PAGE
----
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May 19, 1962 - Image 6

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Publication:
The Michigan Daily, 1962-05-19

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PAGE SIX

THE MICHIGAN DAILY

.qATiTRDAV_ MAV 141 1491k

PAGE SIX QATTT1~I1&V ftMA'V 10 10~

ii u lir x, 1F'1Hx 1J, i az

f.

Four

Wolverine

Teams

in

Contention

for

Crowns

Racketmen
Widen Gap
By TOM ROWLAND
Special To The Daily
MINNEAPOLIS - A single con-
solation match lost provided the
only black mark on an otherwise
perfect Michigan tennis day here
yesterday as the high-flying Wol-
verine courtman stretched their
lead over trailing Northwestern in
semifinal action of the conference
tourney.
The defending champs took nine
matches to push the Blue mark
to 512, leading the challenging
Wildaats now by eight points.
And today, there will be a Wol-
verine in every one of the final
matches except one.
Senkowsk vs. Riessen
Michigan's Ray Senkowski shot
himself ito today's first-singles
finals with a 7-5, 6-1, win over
Iowa's Steve Wilkinson. Wilkinson,
whom Iowa's coach, Donald Klotz
regards as one of the best in the
country, broke out in front of Sen-
kowski 3-0 in the first set, but the
Wolverine ace pulled even and
fought the Hawkeye to a 5-5 dead-
line. Senkowski blasted his way to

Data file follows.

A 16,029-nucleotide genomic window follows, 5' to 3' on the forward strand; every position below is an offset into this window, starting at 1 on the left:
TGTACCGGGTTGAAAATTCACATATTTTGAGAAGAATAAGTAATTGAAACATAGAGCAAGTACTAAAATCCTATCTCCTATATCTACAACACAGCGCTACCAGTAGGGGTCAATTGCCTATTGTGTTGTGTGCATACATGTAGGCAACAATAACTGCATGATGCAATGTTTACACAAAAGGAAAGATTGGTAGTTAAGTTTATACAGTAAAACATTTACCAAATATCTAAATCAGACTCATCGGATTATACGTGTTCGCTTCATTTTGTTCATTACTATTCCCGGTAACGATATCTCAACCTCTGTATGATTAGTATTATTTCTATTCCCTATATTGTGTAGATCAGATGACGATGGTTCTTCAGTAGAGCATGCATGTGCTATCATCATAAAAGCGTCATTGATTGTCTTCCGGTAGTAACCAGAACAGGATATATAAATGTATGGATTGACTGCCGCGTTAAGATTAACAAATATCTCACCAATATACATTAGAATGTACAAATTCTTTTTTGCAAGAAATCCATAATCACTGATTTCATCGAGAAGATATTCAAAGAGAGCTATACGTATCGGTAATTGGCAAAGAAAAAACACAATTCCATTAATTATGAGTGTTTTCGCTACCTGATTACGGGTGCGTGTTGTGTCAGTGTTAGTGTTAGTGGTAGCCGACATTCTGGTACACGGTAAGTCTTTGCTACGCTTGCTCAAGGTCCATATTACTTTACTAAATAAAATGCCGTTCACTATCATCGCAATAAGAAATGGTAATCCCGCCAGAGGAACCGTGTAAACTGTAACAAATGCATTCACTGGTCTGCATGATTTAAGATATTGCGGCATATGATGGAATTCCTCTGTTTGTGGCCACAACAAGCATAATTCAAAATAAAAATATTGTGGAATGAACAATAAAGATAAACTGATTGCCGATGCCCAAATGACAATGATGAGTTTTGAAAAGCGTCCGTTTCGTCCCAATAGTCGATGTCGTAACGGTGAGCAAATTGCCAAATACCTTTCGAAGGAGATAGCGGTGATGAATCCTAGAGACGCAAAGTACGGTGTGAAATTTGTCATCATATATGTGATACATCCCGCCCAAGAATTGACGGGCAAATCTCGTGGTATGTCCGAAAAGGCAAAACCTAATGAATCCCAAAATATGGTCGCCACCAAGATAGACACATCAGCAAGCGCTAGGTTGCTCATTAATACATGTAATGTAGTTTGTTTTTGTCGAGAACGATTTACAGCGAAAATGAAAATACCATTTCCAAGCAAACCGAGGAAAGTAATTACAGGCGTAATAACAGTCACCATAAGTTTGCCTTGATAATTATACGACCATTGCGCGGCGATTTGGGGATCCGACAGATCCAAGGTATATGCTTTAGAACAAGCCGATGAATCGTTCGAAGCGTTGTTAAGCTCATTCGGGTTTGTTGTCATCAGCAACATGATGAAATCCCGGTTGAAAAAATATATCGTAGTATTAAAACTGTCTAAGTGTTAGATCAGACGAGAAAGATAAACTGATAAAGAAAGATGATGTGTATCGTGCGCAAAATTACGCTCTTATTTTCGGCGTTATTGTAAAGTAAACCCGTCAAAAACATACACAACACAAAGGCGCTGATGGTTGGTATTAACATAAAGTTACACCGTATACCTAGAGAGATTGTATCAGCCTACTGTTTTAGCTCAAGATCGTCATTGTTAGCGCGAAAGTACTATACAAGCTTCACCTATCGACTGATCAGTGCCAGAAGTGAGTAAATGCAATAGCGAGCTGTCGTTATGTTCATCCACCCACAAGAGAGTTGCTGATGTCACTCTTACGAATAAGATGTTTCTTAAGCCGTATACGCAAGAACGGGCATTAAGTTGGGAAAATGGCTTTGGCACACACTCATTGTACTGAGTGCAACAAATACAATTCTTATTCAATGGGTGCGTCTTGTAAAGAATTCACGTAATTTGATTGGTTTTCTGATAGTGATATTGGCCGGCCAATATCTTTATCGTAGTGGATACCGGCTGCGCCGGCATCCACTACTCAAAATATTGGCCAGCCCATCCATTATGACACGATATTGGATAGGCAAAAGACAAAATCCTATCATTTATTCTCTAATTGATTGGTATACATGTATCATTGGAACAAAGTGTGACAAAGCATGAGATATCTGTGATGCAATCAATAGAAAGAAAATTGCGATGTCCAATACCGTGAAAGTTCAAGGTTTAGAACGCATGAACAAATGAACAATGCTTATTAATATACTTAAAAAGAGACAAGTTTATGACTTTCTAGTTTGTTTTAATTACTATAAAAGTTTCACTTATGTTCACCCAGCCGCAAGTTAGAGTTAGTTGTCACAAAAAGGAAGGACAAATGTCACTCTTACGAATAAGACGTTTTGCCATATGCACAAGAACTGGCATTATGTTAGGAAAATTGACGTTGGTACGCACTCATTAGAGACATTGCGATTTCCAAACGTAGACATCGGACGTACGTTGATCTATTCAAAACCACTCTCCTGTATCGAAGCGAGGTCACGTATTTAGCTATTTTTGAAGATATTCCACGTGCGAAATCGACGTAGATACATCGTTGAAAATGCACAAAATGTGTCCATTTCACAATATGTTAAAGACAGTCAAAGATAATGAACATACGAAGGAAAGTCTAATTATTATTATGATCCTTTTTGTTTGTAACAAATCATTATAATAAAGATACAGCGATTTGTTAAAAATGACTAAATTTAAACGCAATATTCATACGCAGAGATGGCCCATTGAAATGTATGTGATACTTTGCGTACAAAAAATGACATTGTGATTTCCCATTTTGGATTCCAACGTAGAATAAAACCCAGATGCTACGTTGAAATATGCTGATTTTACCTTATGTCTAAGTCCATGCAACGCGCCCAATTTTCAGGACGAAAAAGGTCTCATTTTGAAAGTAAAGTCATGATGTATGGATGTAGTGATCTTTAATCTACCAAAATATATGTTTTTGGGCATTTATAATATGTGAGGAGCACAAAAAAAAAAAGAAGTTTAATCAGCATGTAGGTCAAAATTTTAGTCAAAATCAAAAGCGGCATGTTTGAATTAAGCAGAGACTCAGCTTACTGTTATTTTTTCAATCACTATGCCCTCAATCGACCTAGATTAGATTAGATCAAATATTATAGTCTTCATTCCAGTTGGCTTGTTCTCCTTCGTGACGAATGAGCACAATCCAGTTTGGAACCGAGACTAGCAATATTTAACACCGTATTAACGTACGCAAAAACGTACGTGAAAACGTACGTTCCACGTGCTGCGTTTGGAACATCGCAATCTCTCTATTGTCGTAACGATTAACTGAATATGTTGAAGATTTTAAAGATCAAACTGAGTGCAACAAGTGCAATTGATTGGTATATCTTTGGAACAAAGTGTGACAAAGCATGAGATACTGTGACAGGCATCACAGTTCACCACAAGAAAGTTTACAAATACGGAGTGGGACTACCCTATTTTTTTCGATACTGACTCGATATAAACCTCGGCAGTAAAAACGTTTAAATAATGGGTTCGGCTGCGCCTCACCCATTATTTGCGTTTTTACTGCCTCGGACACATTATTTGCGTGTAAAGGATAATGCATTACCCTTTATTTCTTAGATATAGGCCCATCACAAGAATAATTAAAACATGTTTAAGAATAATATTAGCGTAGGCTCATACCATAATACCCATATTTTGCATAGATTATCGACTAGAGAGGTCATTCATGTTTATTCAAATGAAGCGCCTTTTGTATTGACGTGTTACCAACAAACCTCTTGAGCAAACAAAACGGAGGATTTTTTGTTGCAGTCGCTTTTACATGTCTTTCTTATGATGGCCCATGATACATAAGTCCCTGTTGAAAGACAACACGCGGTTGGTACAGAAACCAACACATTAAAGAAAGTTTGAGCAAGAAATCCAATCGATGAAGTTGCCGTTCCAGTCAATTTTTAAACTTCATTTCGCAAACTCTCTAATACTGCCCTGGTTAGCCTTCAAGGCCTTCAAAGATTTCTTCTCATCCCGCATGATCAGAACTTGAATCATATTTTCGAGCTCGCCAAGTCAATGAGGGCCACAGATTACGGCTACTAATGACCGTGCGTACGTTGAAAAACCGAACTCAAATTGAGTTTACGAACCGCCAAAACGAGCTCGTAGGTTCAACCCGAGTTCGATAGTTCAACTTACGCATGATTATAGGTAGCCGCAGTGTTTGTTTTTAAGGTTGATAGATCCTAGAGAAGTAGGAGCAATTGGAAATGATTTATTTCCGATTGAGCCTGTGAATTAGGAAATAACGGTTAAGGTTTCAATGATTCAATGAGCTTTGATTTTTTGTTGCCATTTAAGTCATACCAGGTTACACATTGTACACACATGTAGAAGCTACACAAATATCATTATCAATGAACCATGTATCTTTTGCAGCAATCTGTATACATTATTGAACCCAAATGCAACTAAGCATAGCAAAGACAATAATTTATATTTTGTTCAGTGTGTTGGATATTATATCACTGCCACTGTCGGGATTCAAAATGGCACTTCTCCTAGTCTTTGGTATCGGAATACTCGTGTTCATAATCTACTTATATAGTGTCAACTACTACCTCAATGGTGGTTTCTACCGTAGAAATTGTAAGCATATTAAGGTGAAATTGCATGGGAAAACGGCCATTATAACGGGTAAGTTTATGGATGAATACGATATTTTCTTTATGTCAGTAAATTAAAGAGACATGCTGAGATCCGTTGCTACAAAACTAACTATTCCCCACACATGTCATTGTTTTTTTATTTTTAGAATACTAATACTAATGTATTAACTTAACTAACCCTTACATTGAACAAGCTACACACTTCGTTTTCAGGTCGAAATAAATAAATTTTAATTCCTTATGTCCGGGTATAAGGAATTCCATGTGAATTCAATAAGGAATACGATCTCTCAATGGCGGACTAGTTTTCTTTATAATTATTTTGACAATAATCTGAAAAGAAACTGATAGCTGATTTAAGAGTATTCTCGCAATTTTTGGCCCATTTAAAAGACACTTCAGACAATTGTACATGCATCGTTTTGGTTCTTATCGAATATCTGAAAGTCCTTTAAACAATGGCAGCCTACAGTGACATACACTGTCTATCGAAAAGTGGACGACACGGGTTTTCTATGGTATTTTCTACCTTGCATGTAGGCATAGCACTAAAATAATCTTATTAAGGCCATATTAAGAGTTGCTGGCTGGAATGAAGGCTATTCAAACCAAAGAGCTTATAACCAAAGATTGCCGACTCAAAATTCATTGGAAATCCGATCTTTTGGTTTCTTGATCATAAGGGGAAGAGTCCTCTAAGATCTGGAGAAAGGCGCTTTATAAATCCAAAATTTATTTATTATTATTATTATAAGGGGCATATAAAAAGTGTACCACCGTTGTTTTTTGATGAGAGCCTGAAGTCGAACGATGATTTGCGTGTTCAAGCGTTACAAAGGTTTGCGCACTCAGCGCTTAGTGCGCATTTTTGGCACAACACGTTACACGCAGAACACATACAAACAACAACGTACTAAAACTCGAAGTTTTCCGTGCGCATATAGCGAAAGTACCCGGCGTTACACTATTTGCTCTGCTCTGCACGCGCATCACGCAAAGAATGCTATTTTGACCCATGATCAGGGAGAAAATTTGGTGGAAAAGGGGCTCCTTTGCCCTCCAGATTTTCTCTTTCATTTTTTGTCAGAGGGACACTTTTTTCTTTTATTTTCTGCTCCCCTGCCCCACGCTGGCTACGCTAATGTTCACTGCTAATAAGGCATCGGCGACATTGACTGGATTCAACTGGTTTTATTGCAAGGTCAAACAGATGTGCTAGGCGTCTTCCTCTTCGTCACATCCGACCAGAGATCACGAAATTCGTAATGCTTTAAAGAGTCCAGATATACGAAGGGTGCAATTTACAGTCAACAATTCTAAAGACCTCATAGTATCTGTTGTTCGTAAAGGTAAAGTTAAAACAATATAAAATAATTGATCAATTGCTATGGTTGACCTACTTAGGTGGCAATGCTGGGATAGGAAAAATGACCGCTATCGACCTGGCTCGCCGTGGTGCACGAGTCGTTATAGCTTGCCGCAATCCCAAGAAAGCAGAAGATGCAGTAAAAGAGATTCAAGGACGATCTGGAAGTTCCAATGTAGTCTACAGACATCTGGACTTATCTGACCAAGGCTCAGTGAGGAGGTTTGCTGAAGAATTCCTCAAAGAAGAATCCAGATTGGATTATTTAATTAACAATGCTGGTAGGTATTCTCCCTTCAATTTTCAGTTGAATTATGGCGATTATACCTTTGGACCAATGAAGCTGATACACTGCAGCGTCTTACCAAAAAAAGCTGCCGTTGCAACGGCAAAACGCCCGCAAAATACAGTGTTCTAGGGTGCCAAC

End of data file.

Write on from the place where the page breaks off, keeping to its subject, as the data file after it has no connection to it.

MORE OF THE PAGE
the next game on his devastating
serve, and won the clincher with
a tricky shot that just skimmed
the net tape. The second set was
all downhill.
Meanwhile, Marty Riessen, who
clashes head-on with Senkowski
today in the highlight match of
the tournament, blanked Minne-
sota's John Desmond, 6-0, 6-0.
Fauquier Advances
H a r r y Fauquier, Michigan's
number-one seeded second singles
man, advanced by default. He'll
take on Illinois' Frank Noble to-
day in the finals. Noble, who won
yesterday over Ross Helft of Pur-
due, lost to Fauauier during the
regular season 6-3, 6-3.
Gerry Dubie's booming serve
was right on target yesterdayas
the Wolverine senior eased by
i'Northwestern's Tig Templeton,
6-1, 6-1. And if past records are a
good sign, the Michigan third man
-Won't have to sweat much today
He'll be up against MSUs Ton
Jamieson, who fell to Dubie eal
her this spring, 5-0, 6-1.
Wolverine Jim Tenney had to
come back after dropping his first
set to Iowa's Mike Schrier, 6-4.
But the Michigan. captain, came
through with the goods when the
goods were needed. He rallied,
knocked Schrier 6-1 in the sec-
ond stanza, and took the deciding
set on a love game, 6-2.
The most pleasing Wolverine
surprise in numbe' six singles
where Ron Linclau put on the